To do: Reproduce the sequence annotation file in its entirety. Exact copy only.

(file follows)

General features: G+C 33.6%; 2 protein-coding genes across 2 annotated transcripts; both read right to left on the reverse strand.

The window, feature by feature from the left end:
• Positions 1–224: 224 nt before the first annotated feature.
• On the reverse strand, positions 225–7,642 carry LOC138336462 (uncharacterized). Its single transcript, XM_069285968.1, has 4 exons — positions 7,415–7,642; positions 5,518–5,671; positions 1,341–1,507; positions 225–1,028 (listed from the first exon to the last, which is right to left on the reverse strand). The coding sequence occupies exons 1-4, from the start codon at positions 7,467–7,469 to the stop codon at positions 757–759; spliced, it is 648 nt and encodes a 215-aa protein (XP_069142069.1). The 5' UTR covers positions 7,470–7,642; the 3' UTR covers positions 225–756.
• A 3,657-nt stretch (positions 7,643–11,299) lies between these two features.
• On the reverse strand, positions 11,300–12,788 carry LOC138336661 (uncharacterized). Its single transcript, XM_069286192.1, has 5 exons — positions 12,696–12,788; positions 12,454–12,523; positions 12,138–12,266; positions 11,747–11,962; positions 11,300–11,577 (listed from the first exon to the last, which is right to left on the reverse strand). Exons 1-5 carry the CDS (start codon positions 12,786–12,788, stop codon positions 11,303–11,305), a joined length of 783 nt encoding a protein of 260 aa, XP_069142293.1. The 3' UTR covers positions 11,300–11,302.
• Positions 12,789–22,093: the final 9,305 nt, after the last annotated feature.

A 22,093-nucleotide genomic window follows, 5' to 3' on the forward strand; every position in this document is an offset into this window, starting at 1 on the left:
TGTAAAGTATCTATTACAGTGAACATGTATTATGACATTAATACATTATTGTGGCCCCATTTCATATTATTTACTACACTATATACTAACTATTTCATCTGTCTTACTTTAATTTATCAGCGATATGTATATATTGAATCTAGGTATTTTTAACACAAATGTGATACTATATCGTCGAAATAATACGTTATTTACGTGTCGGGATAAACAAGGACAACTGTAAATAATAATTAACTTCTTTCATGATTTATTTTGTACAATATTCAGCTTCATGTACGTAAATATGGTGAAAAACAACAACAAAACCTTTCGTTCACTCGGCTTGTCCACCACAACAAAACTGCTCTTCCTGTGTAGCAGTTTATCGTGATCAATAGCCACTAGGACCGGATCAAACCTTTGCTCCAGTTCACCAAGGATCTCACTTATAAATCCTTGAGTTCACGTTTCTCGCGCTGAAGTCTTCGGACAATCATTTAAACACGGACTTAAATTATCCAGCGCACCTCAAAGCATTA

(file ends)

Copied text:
General features: G+C 33.6%; 2 protein-coding genes across 2 annotated transcripts; both read right to left on the reverse strand.

The window, feature by feature from the left end:
• Positions 1–224: 224 nt before the first annotated feature.
• On the reverse strand, positions 225–7,642 carry LOC138336462 (uncharacterized). Its single transcript, XM_069285968.1, has 4 exons — positions 7,415–7,642; positions 5,518–5,671; positions 1,341–1,507; positions 225–1,028 (listed from the first exon to the last, which is right to left on the reverse strand). The coding sequence occupies exons 1-4, from the start codon at positions 7,467–7,469 to the stop codon at positions 757–759; spliced, it is 648 nt and encodes a 215-aa protein (XP_069142069.1). The 5' UTR covers positions 7,470–7,642; the 3' UTR covers positions 225–756.
• A 3,657-nt stretch (positions 7,643–11,299) lies between these two features.
• On the reverse strand, positions 11,300–12,788 carry LOC138336661 (uncharacterized). Its single transcript, XM_069286192.1, has 5 exons — positions 12,696–12,788; positions 12,454–12,523; positions 12,138–12,266; positions 11,747–11,962; positions 11,300–11,577 (listed from the first exon to the last, which is right to left on the reverse strand). Exons 1-5 carry the CDS (start codon positions 12,786–12,788, stop codon positions 11,303–11,305), a joined length of 783 nt encoding a protein of 260 aa, XP_069142293.1. The 3' UTR covers positions 11,300–11,302.
• Positions 12,789–22,093: the final 9,305 nt, after the last annotated feature.

A 22,093-nucleotide genomic window follows, 5' to 3' on the forward strand; every position in this document is an offset into this window, starting at 1 on the left:
TGTAAAGTATCTATTACAGTGAACATGTATTATGACATTAATACATTATTGTGGCCCCATTTCATATTATTTACTACACTATATACTAACTATTTCATCTGTCTTACTTTAATTTATCAGCGATATGTATATATTGAATCTAGGTATTTTTAACACAAATGTGATACTATATCGTCGAAATAATACGTTATTTACGTGTCGGGATAAACAAGGACAACTGTAAATAATAATTAACTTCTTTCATGATTTATTTTGTACAATATTCAGCTTCATGTACGTAAATATGGTGAAAAACAACAACAAAACCTTTCGTTCACTCGGCTTGTCCACCACAACAAAACTGCTCTTCCTGTGTAGCAGTTTATCGTGATCAATAGCCACTAGGACCGGATCAAACCTTTGCTCCAGTTCACCAAGGATCTCACTTATAAATCCTTGAGTTCACGTTTCTCGCGCTGAAGTCTTCGGACAATCATTTAAACACGGACTTAAATTATCCAGCGCACCTCAAAGCATTA